On November 4, 2013, Ijaz and Al Dhaheri met with reporters at the Abu Dhabi Grand Prix and reconfirmed their commitment to conclude the announced financing. Recent media coverage noted that the transaction, announced in June 2013, had not yet completed as of mid-November. At the US Grand Prix on November 16, Ijaz, in a live television interview with Lotus Team Principal Eric Boullier, maintained that concluding the deal with Lotus was imminent.
On November 23, 2013, Boullier stated at a FIA press conference in Brazil that the Quantum deal had progressed toward closing and that banker communications during the previous week, while not fully conclusive, indicated the deal could close early during the week of 25 November. Boullier also confirmed that Lotus F1 and current owners Genii Capital had proof of Quantum's funding and full compliance on the consortium's assets.
He used to appear regularly on a variety of financial and political news programs for CNN  , Fox News, BBC, Germany’s ARD TV, Japan’s NHK, ABC and NBC. He has commented for PBS’ Newshour with Jim Lehrer , , ,  and ABC News Nightline with Ted Koppel. Ijaz has been featured twice in Barron's Currency Roundtable discussions. He has also contributed to the editorial pages of London’s Financial Times, The Wall Street Journal, The New York Times, Los Angeles Times, The Washington Post, The International Herald Tribune, Newsweek International, The Christian Science Monitor, The Weekly Standard, National Review, USA Today, and the Times of India. He endorsed views in the period prior to the Iraq War, later proven to be false, that included the presence of WMDs in Iraq and ties between Saddam Hussein and Al Qaeda. Among other topics, he has commented on the lack of wisdom in letting politics and policymakers ignore good intelligence, vis-à-vis changes in the Muslim world and nuclear proliferation 
Ijaz was a Fox News Analyst and played a popular role on Special Report. He was a frequent guest on the show and appeared on various Fox programs on more than 100 occasions. He articulated opinions on a wide array of subjects, including some that supported the Bush administration's policies on Iraq and Afghanistan. Some media outlets categorized his views as neo-conservative, placing him in the same category of analysts such as former CIA Director R. James Woolsey Jr., former Deputy Defense Secretary Paul Wolfowitz and former Defense Policy Board chairman Richard Perle.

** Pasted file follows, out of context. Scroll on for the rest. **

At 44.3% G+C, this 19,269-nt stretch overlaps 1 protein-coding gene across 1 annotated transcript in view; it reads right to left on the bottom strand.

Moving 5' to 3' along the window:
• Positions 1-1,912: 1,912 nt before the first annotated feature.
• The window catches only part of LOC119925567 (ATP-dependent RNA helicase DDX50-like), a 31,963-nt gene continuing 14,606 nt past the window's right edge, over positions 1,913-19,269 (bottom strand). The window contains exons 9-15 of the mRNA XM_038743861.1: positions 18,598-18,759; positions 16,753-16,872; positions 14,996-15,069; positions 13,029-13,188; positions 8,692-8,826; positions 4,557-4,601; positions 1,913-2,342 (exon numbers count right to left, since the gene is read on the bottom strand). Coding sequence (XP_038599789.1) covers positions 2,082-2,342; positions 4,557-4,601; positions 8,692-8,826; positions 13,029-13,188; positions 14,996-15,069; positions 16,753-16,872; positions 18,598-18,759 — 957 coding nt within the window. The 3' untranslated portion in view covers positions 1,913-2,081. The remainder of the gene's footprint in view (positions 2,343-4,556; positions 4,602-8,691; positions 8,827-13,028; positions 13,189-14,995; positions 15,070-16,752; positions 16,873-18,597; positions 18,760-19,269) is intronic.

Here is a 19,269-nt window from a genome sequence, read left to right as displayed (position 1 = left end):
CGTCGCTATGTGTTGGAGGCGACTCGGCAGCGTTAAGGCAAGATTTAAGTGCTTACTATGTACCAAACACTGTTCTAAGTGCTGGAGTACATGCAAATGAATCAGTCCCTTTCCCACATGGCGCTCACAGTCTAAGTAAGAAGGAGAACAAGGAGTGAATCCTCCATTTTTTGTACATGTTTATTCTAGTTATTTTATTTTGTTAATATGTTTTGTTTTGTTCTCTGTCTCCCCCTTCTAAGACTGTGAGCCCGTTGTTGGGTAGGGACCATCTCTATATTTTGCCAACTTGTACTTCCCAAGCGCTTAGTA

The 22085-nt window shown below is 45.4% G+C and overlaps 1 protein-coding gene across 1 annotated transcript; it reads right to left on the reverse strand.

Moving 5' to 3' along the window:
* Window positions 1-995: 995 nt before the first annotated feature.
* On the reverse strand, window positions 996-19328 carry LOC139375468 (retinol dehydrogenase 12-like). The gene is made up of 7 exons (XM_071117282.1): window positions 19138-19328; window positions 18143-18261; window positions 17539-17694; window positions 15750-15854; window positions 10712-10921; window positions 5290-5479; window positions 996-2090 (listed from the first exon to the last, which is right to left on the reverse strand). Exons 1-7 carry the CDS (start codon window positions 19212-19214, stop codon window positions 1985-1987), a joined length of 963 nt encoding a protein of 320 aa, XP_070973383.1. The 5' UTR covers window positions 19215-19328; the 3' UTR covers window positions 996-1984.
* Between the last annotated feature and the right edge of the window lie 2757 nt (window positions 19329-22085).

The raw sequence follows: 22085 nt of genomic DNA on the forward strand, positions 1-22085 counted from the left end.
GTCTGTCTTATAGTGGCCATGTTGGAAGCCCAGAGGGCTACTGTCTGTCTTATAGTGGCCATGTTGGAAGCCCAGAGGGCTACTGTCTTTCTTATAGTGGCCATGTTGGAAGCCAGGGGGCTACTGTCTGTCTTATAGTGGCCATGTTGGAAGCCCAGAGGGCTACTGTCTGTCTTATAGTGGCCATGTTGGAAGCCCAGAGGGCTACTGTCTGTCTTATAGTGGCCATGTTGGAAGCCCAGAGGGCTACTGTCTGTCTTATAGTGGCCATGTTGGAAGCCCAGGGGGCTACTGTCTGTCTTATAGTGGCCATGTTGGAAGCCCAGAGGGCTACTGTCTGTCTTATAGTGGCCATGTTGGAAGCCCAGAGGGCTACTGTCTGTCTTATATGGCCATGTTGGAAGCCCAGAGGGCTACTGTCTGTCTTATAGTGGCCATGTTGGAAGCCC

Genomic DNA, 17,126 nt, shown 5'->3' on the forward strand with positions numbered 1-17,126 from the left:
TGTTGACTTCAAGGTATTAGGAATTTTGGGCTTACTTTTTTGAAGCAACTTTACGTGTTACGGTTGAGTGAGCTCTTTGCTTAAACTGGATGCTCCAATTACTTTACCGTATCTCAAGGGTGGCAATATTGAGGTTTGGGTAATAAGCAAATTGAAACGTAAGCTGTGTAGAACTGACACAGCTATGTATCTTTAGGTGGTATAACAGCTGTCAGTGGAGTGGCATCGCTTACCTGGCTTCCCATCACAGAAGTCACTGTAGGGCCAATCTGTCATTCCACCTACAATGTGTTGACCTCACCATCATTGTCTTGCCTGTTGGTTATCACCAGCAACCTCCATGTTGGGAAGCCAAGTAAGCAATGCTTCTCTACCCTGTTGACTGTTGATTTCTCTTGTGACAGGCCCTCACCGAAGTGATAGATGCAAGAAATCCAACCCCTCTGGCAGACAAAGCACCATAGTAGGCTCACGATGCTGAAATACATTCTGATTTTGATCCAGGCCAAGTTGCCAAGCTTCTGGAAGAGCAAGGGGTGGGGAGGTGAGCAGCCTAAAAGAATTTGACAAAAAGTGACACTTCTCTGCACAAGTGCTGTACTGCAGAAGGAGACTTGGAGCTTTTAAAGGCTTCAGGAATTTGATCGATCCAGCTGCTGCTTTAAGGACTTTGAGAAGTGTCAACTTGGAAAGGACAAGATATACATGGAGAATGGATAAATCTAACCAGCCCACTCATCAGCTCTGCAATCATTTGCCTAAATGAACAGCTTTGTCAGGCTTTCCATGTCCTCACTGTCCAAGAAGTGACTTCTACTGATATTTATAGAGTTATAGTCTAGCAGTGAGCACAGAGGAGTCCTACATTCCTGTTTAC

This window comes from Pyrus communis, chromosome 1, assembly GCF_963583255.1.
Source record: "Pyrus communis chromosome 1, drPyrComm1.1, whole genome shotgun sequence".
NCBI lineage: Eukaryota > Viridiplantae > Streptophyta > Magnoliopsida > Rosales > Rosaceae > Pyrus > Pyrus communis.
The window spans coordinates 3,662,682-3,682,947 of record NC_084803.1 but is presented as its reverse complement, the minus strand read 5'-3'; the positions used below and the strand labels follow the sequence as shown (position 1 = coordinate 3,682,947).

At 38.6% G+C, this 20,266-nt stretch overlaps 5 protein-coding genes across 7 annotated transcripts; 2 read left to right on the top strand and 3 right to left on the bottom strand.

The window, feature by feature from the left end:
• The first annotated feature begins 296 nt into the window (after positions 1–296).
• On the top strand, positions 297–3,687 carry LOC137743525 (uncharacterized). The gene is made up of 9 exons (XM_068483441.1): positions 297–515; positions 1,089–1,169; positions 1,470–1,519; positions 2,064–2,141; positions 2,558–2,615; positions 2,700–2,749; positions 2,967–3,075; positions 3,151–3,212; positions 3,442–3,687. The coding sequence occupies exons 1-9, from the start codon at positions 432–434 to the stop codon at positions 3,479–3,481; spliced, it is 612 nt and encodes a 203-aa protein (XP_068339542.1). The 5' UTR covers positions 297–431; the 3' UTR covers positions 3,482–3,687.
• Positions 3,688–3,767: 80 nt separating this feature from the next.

In 2006, in an interview with Gulf News, Ijaz claimed that Iran already had a nuclear bomb and that US think-tanks were already formulating strategies to overthrow the Iranian Government. His opinion appeared in an interview published in Gulf News, a Dubai-based newspaper. 
Ijaz was involved in unofficial negotiations  between the US and Sudanese governments in an effort to extradite Osama bin Laden in early 1996. In the same year, the United States Congress had imposed sanctions against the Sudanese government over terrorist operations on its soil. Ijaz reportedly tried to negotiate a deal between Sudan's president Omar al-Bashir and Clinton administration officials, including Lee Hamilton, Sandy Berger and Susan Rice, to hand over intelligence data on the sprouting Al Qaeda network in Sudan and Osama bin Laden's activities in the Sudan. Ijaz argued the U.S. should adopt a policy of "constructive engagement" with Sudan, in return for Sudan handing bin Laden over to US authorities. Bin Laden left Sudan for Afghanistan under pressure from the United States in May 1996.
Capturing bin Laden had been an objective of the United States government from the presidency of Bill Clinton until bin Laden's death in 2011. It was asserted by Ijaz that in 1996 while the Clinton Administration had begun pursuit of the policy, the Sudanese government allegedly offered to arrest and extradite bin Laden as well as to provide the United States detailed intelligence information about growing militant organizations in the region, including Hezbollah and Hamas, and that U.S. authorities allegedly rejected each offer, despite knowing of bin Laden's involvement in bombings on American embassies in Kenya and Tanzania. However, the 9/11 Commission found that although "former Sudanese officials claim that Sudan offered to expel Bin Laden to the United States", "we have not found any reliable evidence to support the Sudanese claim." In 1998, two years after the warning, the Clinton administration ordered several military missions to capture or kill bin Laden that failed.